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Review: Night Film by Marisha Pessl

Night Film


Marisha Pessl

Reviewed by Gareth Robertson


Sovereign, deadly, and perfect.

Cult horror director Stanislas Cordova has produced some of the most darkly disturbing visuals ever committed to film. Likened to a walk through hell, a baptism by fire, his work has garnered an intense underground following comprised of secret screenings, a fiercely guarded website, a network of rumour and legend as dark and sinister as his twisted cinematic creations.

Scott McGrath used to be an investigative reporter with a promising future. Delving into the world of Cordova, however, proved to be the worst mistake of his life. Slapped with a lawsuit for his remarks on a late-night talkshow, he finds himself publicly disgraced, fired by his magazine, all pending ventures summarily cancelled. The source of his calamitous tipoff, Cordova’s chauffeur, nowhere to be found.

When Ashley Cordova is found dead in a vacant warehouse, an apparent suicide, Scott finds himself dragged again into the murky depths of her father’s universe, fuelled by an enduring suspicion that it was the director himself who orchestrated his downfall years ago. But how to even begin breaching the warped layers of secrecy that surround Cordova?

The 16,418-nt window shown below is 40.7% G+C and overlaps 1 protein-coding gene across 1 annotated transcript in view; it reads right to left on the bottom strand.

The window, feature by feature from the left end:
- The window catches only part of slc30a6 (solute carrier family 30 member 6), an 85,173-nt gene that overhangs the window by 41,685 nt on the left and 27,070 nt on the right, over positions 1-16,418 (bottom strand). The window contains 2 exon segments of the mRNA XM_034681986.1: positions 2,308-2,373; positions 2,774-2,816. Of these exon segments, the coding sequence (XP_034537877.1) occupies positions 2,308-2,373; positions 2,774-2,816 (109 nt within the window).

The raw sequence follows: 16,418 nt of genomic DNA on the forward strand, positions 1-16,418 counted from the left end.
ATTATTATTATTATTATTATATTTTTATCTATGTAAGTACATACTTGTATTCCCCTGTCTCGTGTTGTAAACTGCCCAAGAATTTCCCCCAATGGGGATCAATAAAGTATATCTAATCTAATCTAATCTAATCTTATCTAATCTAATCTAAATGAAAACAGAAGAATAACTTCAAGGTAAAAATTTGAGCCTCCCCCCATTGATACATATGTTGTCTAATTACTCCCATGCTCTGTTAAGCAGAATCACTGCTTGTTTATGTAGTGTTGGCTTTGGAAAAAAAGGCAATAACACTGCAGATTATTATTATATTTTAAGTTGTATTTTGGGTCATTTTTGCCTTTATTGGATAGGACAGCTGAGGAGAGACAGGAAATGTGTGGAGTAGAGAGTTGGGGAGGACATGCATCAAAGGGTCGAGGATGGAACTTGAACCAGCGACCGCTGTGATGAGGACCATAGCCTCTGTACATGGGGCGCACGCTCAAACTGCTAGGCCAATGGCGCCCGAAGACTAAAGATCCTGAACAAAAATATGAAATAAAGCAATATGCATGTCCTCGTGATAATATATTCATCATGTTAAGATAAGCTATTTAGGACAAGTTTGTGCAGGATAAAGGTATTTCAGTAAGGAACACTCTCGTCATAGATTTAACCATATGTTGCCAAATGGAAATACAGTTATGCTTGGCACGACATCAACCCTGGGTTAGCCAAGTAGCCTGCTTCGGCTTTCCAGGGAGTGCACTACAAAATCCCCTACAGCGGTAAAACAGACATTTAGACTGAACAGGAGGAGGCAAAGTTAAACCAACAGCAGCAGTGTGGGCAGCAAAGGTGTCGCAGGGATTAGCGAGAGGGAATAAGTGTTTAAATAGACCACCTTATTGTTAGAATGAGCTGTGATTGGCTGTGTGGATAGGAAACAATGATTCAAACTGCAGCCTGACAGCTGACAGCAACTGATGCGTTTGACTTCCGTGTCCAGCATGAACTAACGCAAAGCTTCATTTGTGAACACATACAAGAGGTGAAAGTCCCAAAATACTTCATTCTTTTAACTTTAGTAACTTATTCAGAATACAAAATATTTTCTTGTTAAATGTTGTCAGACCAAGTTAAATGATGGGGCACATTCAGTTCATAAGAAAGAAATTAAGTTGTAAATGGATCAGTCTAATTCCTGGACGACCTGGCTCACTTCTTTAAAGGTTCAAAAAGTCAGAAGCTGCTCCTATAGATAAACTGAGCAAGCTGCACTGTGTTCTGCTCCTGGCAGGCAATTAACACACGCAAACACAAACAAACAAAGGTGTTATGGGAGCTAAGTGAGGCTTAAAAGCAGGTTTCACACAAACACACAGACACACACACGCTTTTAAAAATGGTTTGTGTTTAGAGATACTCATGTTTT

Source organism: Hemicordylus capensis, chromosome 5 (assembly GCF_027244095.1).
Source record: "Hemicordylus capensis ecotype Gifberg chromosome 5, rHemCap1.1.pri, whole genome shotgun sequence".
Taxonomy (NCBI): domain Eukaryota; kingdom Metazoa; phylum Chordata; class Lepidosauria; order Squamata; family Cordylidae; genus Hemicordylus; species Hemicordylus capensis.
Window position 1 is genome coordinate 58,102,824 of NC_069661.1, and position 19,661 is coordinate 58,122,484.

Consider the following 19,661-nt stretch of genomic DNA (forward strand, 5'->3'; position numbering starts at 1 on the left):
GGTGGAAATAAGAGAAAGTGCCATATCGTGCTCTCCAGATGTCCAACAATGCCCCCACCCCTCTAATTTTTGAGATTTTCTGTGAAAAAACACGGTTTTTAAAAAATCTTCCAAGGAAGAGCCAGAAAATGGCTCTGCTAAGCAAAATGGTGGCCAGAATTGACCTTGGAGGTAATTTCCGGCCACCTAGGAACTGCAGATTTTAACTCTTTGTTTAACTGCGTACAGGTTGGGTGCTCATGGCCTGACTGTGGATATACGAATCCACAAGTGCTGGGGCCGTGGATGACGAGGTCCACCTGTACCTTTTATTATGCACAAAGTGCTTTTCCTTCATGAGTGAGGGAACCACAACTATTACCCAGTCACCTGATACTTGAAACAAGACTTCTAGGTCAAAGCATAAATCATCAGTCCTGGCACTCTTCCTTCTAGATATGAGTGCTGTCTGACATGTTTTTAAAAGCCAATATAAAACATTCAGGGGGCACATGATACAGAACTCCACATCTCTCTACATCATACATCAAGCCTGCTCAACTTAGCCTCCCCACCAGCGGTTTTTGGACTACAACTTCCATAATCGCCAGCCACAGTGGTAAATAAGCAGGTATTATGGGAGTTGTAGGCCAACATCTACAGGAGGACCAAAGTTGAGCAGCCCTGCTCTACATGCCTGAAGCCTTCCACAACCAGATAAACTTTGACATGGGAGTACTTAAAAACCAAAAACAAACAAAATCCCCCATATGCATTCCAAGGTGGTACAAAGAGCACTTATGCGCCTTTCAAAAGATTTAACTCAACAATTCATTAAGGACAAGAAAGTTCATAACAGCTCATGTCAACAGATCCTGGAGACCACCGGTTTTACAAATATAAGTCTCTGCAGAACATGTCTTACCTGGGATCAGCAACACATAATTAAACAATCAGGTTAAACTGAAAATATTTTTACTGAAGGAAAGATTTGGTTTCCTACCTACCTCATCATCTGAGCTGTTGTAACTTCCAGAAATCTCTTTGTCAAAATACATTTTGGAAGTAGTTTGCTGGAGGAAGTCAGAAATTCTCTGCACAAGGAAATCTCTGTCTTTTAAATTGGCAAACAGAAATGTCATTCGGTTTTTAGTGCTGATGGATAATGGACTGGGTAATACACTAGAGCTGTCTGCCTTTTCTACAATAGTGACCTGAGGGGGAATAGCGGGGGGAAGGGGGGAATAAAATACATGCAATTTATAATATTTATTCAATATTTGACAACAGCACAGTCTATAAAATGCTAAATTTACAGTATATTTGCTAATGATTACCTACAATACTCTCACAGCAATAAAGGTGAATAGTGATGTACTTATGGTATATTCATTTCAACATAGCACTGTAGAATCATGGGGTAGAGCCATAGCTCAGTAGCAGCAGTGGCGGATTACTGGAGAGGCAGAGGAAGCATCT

Especially when the man hasn’t been seen or heard from in almost forty years?

That short blurb doesn’t begin do this novel the justice it deserves, but I hesitate to elaborate too much for fear of giving anything away and depriving anyone of a thoroughly engrossing experience. The dark intrigues which bear the story along at an often riveting pace weave a delicious web of mystery and apprehension, snaring the reader from the opening scene, casting shifting shades of the bizarre, surreal, and occasionally disturbing, at almost every turn. Cordova’s mystique looms large, the freakish themes of his films and the layered veils of myth which surround them combining with the director’s apparently manic privacy to create a character about whom, other than a handful of publicised facts, nothing seems completely certain.

Raised by this man capable of spinning psychological nightmares, isolated at the sprawling Cordova estate, you can’t help but wonder what sort of upbringing Ashley was forced to endure. What effect the mind behind those films had upon her young psyche. What led her to take her life in an empty warehouse at the age of 24.

Flawed, quirky, Scott’s pair of unsolicited co-conspirators make for two of the most likeable characters I’ve come across in a while, providing an oft-needed counterbalance to the dark grittiness of the book’s overall atmosphere. Pessl applies the mystery and suspense in teasing, carefully measured layers, fluidly drawing the reader into the tale’s shadowy core, marching on toward a climax where all the arrayed threads come together in a way which nobody might ever have guessed.

Or do they…?

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